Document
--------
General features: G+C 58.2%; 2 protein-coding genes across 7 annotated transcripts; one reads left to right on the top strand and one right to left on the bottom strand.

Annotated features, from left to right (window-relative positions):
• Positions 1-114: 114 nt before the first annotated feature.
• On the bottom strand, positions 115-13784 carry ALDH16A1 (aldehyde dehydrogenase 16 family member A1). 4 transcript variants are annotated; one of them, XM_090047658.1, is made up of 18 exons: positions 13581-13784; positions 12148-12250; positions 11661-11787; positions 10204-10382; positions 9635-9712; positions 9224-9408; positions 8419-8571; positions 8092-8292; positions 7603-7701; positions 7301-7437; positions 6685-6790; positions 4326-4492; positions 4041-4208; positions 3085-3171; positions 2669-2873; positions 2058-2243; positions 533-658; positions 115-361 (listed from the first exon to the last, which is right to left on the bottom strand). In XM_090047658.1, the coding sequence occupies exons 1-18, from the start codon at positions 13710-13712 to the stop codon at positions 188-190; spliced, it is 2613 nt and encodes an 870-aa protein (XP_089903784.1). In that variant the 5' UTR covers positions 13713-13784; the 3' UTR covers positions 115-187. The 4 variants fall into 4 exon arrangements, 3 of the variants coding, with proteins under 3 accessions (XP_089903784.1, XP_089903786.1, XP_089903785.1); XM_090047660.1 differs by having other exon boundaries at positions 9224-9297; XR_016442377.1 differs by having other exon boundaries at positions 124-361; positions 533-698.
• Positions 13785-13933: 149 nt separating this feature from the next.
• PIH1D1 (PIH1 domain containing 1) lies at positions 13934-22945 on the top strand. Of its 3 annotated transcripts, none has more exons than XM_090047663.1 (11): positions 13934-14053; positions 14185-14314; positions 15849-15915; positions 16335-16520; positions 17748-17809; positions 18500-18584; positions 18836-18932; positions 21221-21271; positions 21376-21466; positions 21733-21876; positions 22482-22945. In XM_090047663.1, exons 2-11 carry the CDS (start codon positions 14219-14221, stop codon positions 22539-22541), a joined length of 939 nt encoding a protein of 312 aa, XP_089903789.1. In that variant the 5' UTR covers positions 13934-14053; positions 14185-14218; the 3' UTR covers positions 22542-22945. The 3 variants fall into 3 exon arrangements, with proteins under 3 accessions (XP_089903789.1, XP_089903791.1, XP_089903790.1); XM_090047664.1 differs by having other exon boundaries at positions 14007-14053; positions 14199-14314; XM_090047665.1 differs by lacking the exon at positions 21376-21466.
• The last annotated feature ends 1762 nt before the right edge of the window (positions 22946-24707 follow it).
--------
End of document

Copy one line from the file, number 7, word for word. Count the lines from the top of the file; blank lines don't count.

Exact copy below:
• The last annotated feature ends 1762 nt before the right edge of the window (positions 22946-24707 follow it).